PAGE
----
Data breaches affect businesses large and small, so it’s important for every business to understand how they occur and what to do to prevent them. There are many ways that a data breach can occur. For example, unauthorized users can identify weaknesses that can be exploited to hack into a business’s network. Hackers can also trick employees into sending confidential log-in information so they don’t have to break into the network. These are two of the most well-known ways that a data breach can occur. But, what you may not know is that hardware such as flash drives, video drives, central processing units, and hard drives can also contribute to a data breach. Here’s how:

Lost or Stolen Hardware

Businesses must keep track of their hardware from the time that it is obtained until it has been destroyed. But unfortunately, many businesses do not have effective asset management strategies in place. As a result, they lose track of some of their hardware, and it ends up lost or stolen. Anytime that hardware is stolen, the data that it contains is vulnerable. The data may be protected if it is encrypted, but if the data is unencrypted, it can easily be accessed by anyone who finds or steals the hardware.

To prevent this problem, it’s strongly recommended that businesses encrypt all of their data. If this is not possible, then businesses must at the very least encrypt data on any electronic device that contains personal identifiable information. This way, customers’ information such as their credit card numbers or Social Security number may be protected in the event that the device it is stored on is lost or stolen.

Businesses also need to establish an asset management strategy to ensure they know where are all of their electronic devices are. This is especially important if your business is storing old electronic devices on-site. Why? If a device that an employee uses on a daily basis goes missing, someone will notice right away. However, if an old electronic device that is sitting in storage goes missing, it may be weeks or months before someone notices. By this time, the data on the device may already be compromised.

Improper Disposal

At some point, every business will need to decide how to dispose of the electronic devices that they no longer need. As previously mentioned, these devices may sit in on-site storage, but eventually, they will need to be removed and recycled. Unfortunately, if they are not disposed of properly, the data stored on the devices may be compromised.

Businesses typically hire third party e-waste recyclers to dispose of their old electronic devices. These e-waste recyclers can resell devices that are still functional, but if the device is not sellable, they will break it down in order to extract valuable materials such as gold, silver, and copper that can be resold. But before the sale takes place, the e-waste recycler is supposed to destroy any data that the device contains. If the e-waste recycler fails to fulfill this obligation, then a data breach may occur once the device is resold. This happens more often than you may think. In fact, the National Association for Information Destruction (NAID) recently found that 40% of electronic devices that are being resold contain at least one type of personal identifiable information (PII).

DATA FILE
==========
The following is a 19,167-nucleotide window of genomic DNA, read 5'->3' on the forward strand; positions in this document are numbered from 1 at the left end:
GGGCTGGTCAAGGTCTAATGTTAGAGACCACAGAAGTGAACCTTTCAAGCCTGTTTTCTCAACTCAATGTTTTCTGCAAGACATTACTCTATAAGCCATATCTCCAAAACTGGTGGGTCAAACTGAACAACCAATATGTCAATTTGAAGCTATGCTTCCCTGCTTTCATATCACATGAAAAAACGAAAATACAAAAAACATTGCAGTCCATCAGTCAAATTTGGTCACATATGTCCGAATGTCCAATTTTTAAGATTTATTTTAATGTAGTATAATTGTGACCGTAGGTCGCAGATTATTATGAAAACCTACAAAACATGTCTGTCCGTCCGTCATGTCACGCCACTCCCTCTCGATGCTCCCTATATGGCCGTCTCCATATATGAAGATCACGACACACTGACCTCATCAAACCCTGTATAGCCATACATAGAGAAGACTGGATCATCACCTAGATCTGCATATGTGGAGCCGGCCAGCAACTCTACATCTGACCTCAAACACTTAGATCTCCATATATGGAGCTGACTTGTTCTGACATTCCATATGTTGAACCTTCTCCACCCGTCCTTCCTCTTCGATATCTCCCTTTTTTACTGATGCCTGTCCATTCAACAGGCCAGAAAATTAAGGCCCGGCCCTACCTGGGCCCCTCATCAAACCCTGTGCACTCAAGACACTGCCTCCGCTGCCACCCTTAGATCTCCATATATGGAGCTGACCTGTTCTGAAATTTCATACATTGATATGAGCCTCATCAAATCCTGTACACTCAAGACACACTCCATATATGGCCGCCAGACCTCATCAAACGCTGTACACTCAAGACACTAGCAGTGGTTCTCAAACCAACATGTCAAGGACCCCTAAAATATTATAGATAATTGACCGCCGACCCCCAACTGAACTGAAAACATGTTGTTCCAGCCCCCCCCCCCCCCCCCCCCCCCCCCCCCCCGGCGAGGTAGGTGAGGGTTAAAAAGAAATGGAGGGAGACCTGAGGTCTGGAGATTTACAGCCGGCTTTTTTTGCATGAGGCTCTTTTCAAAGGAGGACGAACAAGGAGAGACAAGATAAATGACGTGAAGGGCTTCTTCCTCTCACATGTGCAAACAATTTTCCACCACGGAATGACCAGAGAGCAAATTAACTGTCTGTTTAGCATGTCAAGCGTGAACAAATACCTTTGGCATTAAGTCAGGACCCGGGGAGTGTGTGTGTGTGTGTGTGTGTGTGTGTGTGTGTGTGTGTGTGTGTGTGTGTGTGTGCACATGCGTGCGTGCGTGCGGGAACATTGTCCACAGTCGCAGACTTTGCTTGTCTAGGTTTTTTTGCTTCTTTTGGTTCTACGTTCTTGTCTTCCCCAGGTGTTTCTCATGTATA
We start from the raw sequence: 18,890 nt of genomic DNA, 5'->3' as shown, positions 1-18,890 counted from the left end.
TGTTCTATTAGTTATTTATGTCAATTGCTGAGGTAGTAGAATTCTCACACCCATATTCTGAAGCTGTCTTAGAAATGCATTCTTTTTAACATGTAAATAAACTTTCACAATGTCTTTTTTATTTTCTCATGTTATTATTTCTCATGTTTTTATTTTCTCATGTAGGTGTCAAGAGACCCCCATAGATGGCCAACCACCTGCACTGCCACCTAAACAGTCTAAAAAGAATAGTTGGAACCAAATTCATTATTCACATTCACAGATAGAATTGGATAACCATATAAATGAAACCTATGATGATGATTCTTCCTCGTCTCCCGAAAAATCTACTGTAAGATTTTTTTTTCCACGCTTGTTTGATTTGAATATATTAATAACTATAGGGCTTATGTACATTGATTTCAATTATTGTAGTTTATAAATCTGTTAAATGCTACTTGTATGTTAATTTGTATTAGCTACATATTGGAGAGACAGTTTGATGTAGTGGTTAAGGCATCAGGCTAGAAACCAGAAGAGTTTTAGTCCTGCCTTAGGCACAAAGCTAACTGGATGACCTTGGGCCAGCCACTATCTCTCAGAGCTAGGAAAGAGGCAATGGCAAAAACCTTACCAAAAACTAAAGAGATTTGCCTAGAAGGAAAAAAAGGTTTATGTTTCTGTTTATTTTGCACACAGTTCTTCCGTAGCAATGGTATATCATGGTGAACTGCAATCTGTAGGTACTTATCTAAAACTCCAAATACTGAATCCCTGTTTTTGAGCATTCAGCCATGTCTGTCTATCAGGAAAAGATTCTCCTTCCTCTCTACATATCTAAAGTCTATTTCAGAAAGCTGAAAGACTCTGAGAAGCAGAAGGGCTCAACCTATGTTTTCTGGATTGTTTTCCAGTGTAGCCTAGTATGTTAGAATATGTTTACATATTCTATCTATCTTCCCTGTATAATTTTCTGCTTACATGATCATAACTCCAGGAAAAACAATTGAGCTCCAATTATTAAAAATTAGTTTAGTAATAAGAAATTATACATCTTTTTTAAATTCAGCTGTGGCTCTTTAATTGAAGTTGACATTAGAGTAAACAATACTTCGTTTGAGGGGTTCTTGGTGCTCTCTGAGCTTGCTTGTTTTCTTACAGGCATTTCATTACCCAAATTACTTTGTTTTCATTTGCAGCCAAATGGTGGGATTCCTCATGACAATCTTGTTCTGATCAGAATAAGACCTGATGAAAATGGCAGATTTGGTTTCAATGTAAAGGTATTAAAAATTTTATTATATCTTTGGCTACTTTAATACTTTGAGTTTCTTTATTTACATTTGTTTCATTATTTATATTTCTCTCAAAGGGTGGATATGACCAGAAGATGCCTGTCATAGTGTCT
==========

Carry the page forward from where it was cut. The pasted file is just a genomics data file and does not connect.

Data breaches can also occur during disposal when the recycler fails to protect the devices within the e-waste facility. For example, someone may break into a facility that does not have any security measures in place and gain access to data that is stored on devices that have not been processed yet. This type of data breach may occur when the hardware is in the e-waste recycler’s possession, but the business can still be held liable.

To prevent data breaches during the disposal of electronic devices, it’s important to carefully select an e-waste recycler that you can trust. Make sure that you ask how the data is destroyed and what the company provides as proof that the data was properly destroyed. At ERI, we allow our clients to watch a live video feed of the process so they don’t have to worry about what happened to their data. We also follow all data destruction best practices to ensure the data cannot be read or recovered by anyone.

A good way to determine if an e-waste recycler is reliable is to find out if they have any certifications, specifically the e-Stewards and NAID AAA certifications. The former is widely regarded as the highest e-waste certification in the world. It is only given to e-waste recyclers that have proven they dispose of electronic waste in an environmentally and socially responsible manner.

The NAID AAA certification was developed by information security professionals and is only issued to recyclers that are dedicated to keeping data secure throughout the entire disposal process. Before issuing this certification, an independent auditor monitors the e-waste recycler’s process to ensure the data is secure at all times. If you’re concerned about data breaches, you must look for an e-waste recycler that has this certification.

Keep your data protected when disposing of hardware that your business no longer needs by working with a reputable e-waste recycler. ERI is the leading e-waste recycler in the U.S. with locations in California, North Carolina, Washington, Colorado, Indiana, Massachusetts, and Texas. Every year, ERI processes more than 250 million pounds of e-waste, but not before completely destroying the data that this e-waste contains. We have both the e-Stewards and NAID AAA certifications, which means you can trust us with devices that contain confidential information. For more information on preventing data breaches by properly recycling your electronics, or to request a quote for your company, contact us today.